A framework for debate of assisted migration in an era of climate change
The Torreya Guardians are trying to save the Florida torreya (Torreya taxifolia Arn.) from extinction (Barlow & Martin 2004). Fewer than 1000 individuals of this coniferous tree remain within its native distribution, a 35-km stretch of the Apalachicola River, and these trees are not reproducing (Schwartz et al. 2000). Even if the Florida torreya was not declining toward extinction, the species would be at risk from climate change. Warming is projected to either significantly reduce or eliminate suitable habitat for most narrowly endemic taxa (Thomas et al. 2004; Hannah et al. 2005; Peterson et al. 2006), forcing species to colonize new terrain to survive.
The focus of the Torreya Guardians is an “assisted migration” program that would introduce seedlings to forests across the Southern Appalachians and Cumberland Plateau (http://www.TorreyaGuardians.org). Their intent is to avert extinction by deliberately expanding the range of this endangered plant over 500 km northward. Because planting endangered plants in new environments is relatively simple as long as seeds are legally acquired and planted with landowner permission, the Torreya Guardians believe their efforts are justified. Introducing this species to regions where it has not existed for 65 million years is “[e]asy, legal, and cheap” (Barlow & Martin 2004).
If circumventing climate-driven extinction is a conservation priority, then assisted migration must be considered a management option. Compelling evidence suggests that climate change will be a significant driver of extinction (McCarthy et al. 2001; McLaughlin et al. 2002; Root et al. 2003; Thomas et al. 2004). Researchers typically conclude that mitigating climate change and providing reserve networks that foster connectivity and movement should be a priority (e.g., Hannah et al. 2002). Ecologists must recognize, however, that even optimistic estimates of naturalmovement may be insufficient for species to keep pace with climate change.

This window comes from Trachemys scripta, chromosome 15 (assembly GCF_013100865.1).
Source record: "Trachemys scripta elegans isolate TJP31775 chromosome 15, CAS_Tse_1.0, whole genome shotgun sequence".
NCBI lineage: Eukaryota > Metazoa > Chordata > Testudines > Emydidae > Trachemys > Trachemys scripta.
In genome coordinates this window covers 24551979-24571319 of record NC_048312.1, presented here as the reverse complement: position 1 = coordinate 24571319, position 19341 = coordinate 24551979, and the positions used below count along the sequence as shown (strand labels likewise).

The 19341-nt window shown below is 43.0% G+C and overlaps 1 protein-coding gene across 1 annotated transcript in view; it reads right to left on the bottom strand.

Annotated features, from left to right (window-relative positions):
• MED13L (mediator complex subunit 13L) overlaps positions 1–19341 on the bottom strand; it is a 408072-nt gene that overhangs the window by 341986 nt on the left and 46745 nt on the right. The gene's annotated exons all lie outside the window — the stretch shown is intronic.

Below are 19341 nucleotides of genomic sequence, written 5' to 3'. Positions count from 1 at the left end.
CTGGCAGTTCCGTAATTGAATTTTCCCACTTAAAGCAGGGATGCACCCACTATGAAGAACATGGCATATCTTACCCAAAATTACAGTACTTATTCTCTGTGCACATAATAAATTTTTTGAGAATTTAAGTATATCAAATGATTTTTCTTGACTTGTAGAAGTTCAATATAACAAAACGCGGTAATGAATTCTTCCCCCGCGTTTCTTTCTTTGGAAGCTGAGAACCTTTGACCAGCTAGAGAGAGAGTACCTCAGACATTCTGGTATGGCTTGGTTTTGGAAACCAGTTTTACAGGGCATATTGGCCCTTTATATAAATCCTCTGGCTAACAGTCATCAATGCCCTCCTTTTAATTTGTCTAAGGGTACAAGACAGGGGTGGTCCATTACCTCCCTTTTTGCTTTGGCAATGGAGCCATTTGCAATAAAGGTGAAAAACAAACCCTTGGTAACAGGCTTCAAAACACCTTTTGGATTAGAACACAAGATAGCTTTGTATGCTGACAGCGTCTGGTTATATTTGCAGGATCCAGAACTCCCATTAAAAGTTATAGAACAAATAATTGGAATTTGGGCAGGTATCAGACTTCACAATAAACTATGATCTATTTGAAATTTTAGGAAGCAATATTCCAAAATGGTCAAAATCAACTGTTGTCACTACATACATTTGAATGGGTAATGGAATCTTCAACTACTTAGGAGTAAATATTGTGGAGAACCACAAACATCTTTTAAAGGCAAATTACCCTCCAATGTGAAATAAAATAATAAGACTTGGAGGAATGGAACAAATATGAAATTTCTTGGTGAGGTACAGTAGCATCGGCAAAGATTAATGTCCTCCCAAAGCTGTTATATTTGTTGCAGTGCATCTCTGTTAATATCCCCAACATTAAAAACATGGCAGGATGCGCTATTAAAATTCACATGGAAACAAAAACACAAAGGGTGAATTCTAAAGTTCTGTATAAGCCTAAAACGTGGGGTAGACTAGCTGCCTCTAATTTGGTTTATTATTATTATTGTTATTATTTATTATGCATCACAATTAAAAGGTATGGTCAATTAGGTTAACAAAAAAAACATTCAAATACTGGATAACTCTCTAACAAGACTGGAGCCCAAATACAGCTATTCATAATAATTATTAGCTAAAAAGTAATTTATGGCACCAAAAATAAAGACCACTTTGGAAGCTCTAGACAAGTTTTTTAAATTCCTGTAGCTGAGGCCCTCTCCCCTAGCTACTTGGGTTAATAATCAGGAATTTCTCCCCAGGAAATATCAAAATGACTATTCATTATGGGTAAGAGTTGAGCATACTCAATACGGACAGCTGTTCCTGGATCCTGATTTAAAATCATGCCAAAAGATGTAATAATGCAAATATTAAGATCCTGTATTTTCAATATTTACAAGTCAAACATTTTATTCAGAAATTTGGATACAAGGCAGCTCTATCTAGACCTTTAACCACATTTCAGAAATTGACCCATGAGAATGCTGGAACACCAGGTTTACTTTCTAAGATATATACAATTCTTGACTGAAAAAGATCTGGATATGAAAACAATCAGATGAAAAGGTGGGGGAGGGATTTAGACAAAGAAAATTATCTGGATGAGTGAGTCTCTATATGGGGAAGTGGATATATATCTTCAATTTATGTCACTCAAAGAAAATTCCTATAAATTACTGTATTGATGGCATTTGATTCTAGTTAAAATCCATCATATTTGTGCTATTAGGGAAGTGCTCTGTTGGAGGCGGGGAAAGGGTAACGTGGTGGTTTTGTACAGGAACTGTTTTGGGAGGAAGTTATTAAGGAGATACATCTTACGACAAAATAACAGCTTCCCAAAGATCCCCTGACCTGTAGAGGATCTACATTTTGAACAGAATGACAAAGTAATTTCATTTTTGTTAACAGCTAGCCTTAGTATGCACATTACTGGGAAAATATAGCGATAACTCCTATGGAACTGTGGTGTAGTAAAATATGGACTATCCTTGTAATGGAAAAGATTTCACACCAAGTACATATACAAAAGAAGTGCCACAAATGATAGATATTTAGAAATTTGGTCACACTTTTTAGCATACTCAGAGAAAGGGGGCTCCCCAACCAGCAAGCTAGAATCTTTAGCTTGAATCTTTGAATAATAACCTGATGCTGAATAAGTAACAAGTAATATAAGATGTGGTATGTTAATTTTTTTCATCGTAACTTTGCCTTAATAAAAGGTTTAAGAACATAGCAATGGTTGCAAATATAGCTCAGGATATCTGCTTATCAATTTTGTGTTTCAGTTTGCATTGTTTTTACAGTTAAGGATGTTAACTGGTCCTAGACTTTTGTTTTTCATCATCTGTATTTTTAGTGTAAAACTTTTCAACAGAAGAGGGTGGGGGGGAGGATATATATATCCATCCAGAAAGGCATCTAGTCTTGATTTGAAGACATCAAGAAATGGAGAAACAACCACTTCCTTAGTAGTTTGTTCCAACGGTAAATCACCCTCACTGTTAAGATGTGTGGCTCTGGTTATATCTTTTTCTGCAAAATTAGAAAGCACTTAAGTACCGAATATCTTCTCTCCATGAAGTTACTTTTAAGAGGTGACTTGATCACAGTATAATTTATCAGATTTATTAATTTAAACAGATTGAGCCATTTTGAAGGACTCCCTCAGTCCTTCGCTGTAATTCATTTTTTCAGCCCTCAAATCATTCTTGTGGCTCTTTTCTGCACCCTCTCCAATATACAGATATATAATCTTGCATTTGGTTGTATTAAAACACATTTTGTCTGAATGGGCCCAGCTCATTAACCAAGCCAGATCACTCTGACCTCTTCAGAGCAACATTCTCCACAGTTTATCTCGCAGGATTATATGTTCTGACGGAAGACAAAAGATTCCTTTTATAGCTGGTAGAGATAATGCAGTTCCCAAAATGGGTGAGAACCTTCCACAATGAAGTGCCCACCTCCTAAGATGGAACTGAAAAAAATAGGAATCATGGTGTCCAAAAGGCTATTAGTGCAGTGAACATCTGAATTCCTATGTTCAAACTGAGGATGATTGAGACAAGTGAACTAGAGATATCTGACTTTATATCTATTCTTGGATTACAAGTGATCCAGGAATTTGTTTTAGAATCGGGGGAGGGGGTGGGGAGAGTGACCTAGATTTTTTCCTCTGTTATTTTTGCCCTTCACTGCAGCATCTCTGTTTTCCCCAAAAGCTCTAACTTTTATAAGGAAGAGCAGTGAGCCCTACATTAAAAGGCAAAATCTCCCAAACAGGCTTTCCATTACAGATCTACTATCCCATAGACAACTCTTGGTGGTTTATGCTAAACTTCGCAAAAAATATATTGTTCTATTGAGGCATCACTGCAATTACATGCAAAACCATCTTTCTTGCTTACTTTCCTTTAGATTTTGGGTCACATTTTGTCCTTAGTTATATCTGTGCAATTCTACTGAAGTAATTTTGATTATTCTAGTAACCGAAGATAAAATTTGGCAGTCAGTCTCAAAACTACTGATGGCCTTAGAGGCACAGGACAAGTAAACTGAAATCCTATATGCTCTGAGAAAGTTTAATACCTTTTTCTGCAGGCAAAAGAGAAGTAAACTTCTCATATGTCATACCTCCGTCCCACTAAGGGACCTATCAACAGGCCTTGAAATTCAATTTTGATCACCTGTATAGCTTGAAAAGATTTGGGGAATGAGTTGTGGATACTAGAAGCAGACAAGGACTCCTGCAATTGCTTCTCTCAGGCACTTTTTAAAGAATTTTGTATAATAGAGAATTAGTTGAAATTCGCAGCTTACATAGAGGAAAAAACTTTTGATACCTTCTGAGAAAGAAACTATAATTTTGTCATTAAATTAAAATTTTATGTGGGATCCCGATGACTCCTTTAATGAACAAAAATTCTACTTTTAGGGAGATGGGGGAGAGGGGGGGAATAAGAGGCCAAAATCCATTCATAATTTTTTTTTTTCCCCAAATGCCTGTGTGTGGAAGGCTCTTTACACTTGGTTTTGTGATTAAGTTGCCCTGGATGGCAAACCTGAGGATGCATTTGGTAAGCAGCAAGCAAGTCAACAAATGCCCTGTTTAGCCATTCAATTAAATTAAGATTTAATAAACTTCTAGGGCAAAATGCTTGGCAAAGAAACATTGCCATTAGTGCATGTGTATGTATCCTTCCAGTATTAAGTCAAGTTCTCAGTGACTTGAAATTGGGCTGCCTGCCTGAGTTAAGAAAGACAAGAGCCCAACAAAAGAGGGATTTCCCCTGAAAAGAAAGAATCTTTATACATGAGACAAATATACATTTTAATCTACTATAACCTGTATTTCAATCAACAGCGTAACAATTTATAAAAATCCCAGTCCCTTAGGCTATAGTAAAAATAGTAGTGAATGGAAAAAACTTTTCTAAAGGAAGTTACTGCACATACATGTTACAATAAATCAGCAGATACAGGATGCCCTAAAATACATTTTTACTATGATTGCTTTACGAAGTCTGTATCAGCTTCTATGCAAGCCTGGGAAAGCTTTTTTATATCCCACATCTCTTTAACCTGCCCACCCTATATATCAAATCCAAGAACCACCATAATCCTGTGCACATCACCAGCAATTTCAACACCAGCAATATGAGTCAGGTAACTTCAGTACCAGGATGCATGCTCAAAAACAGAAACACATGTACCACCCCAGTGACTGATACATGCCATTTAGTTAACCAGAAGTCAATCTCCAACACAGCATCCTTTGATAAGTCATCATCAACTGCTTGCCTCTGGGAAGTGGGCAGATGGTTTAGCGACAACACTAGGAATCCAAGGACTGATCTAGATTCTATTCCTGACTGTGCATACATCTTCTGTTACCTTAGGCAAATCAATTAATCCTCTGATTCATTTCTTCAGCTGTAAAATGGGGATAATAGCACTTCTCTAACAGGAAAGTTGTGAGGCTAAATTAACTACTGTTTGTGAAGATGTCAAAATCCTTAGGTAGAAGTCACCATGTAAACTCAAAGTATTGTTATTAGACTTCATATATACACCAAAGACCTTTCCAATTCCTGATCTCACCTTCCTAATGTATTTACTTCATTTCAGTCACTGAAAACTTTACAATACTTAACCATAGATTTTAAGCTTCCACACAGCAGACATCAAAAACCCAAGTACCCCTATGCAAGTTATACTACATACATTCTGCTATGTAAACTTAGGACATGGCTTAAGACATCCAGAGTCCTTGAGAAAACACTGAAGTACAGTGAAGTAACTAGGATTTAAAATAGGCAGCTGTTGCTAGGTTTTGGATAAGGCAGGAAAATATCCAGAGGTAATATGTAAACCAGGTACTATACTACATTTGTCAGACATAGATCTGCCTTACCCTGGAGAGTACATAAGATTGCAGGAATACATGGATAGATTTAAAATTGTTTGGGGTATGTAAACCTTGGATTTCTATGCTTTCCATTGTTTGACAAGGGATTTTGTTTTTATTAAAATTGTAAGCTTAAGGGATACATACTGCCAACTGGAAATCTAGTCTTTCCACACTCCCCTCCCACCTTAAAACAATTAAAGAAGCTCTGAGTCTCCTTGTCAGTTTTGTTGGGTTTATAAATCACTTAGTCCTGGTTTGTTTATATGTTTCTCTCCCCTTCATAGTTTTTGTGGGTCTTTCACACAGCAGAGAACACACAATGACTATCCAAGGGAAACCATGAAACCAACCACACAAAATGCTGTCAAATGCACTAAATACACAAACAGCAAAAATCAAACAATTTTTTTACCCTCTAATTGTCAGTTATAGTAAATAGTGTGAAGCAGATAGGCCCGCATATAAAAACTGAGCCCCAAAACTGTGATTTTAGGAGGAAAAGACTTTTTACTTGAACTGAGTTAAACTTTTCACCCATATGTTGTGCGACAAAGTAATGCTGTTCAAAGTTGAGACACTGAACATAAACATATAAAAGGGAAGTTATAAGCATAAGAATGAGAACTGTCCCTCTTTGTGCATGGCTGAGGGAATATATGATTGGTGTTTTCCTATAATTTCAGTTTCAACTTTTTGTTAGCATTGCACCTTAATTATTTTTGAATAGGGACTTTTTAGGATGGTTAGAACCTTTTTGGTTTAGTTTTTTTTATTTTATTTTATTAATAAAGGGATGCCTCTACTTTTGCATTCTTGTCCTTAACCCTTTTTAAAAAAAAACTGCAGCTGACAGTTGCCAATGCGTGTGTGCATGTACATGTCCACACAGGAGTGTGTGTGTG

Assisted migration is a contentious issue that places different conservation objectives at odds with one another. This element of debate, together with the growing risk of biodiversity loss under climate change, means that nowis the time for the conservation community to consider assisted migration. Our intent here is to highlight the problem caused by a lack of a scientifically based policy on assisted migration, suggest a spectrum of policy options, and outline a framework for moving toward a consensus on this emerging conservation dilemma.
McLachlan, J. S., J. J. Hellmann, and M. W. Schwartz. 2007. A framework for debate of assisted migration in an era of climate change. Conservation Biology: The Journal of the Society for Conservation Biology 21:297–302.